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Thread: 2 stroke crank stroking ?

  1. #25
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    Default Re: 2 stroke crank stroking ?

    Quote Originally Posted by Coxsteve View Post
    Everything needs to be accurate as crank alignment when assembled is adjusted by the rather rough sounding methods of squeezing it it a Vice hitting it with a soft copper mallet to twist the halves in relation to one another or spreading the halves with a large radius cold chisel, The aim being to make sure the main bearing journal sections of the crank halves are as near as perfect aligned in all planes.

    All this whilst still making sure the side clearance for the con rod thrust washers stays in spec not quite as easy as it sounds.

    A jig to aid alignment when initial pressing together helps but experience a slow careful approach aided by some straight edges such as a machinist square on at least two points on both crank halves at the same time will keep things within a margin of error where the above standard practice with the copper mallet etc will suffice in final alignment.

    Some engines such as Kawasaki two strokes use a satin finish on the crank pins where they fit into the crank halves, With these get it as right as possible before final pressing as they are a ***** to fix afterwards if it is out too far as the crank halves do not like to rotate on this satin finish.

    If a multi cylinder like Yamaha TZ350 twins race model cranks it really is worth the effort to make a good jig to aid assembly, As for triples definitely make a jig it really does make it not just easy but actually possible to do the job in a reasonable timeframe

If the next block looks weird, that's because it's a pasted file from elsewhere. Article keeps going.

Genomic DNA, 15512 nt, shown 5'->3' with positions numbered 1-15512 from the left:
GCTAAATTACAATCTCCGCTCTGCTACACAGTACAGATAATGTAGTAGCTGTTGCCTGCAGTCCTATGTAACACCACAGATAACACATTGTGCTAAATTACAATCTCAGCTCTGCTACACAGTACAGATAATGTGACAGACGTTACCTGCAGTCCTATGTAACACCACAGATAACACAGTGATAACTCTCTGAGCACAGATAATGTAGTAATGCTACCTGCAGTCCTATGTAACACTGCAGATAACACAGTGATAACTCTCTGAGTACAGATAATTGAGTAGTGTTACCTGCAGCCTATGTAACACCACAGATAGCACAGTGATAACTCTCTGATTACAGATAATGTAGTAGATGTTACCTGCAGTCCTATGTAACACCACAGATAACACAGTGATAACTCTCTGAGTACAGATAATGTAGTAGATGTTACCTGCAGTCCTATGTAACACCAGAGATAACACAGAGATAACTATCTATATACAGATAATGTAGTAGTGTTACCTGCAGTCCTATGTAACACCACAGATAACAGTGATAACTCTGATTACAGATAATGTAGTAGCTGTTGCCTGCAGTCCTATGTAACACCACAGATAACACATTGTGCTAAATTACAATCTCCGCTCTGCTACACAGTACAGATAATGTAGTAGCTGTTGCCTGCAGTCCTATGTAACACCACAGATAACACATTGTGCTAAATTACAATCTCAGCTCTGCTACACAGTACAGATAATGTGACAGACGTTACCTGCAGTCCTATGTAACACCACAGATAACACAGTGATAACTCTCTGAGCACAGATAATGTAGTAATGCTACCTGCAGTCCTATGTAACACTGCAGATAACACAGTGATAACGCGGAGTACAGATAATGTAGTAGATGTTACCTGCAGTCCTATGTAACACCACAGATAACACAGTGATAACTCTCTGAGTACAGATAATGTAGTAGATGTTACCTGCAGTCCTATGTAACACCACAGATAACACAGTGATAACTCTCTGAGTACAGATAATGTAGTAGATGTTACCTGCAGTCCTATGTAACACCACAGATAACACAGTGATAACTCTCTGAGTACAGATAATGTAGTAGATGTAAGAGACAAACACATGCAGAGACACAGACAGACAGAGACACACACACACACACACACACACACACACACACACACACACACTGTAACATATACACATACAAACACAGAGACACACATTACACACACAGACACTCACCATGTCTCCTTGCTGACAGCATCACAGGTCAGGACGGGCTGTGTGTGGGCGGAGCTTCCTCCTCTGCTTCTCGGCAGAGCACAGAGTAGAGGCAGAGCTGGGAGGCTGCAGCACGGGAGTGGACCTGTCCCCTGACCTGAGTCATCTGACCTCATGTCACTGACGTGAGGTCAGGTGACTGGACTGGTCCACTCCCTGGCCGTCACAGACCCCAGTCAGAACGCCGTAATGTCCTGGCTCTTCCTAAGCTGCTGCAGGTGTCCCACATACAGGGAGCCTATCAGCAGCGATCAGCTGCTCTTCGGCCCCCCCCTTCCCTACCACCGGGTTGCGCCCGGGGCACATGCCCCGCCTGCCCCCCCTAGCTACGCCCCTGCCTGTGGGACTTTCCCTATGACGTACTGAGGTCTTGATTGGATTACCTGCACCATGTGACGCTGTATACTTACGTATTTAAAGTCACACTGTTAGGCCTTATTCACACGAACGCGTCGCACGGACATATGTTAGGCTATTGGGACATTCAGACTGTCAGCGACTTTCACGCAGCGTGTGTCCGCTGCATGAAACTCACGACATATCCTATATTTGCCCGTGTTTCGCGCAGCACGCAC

Not everything. Yes the pin hole has to be parallel to the main bearing shafts, and the center line distance from pin hole to main bearing shafts has to be accurate. But the clocking of the crank pin does not have to be as gnats ass. The crank can be trued if the pin is parallel and the center lines are the same. If one of the new larger pin holes in the crank is advanced a degree or two and the other half is retarded, one , two, or three degrees if the center distance is the same and the pin hole is parallel the crank can be aligned.



  2. #26
    *Registered User* osheen's Avatar
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    Default Re: 2 stroke crank stroking ?

    Hello guys,

    I just joined to resurrect this thread. I too have built many 2 strokes for the last 30+ years. Also seen stroked cranks but haven't seen how they actually do it. I built a YZ125 into a 150 by boring 3mm and stroking 4mm. I had a place called Max Power stroke the crank and I think they do it the simplest way. They have a crank pin made with a 2mm offset. The OEM Yamaha rod bearing has rollers loose from the cage so it allows everything to be slipped over offset pin, assembled and then pressed together, Doing it this way is just press and play without having to mess around with crank pin holes and worrying about how to make dead nuts true when machining. The offset pin is $200 by itself. I also had them balance it. They drilled and added tungsten on opposite side of crank pin. So with their labor and pin it was about $450 total I think not including new rod and bearing.

    I thought about building a stroker crank for my son's YZ125 also. But still wonder about doing it myself (because I like to do things myself instead of paying someone else) by boring out pin hole bigger offset 2mm, then pressing in a sleeve and boring back to original diameter. You would just have to make sure the crank journal and pin hole were on same plane..... Or TIG weld up inner side of hole with filler rod then re-bore offset 2mm. But you'd have to figure out how to keep journal and pin hole on same plane after welding up hole and putting back on mill.

    AirChunk, did you ever stroke your crank yourself?



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2 stroke crank stroking ?

2 stroke crank stroking ?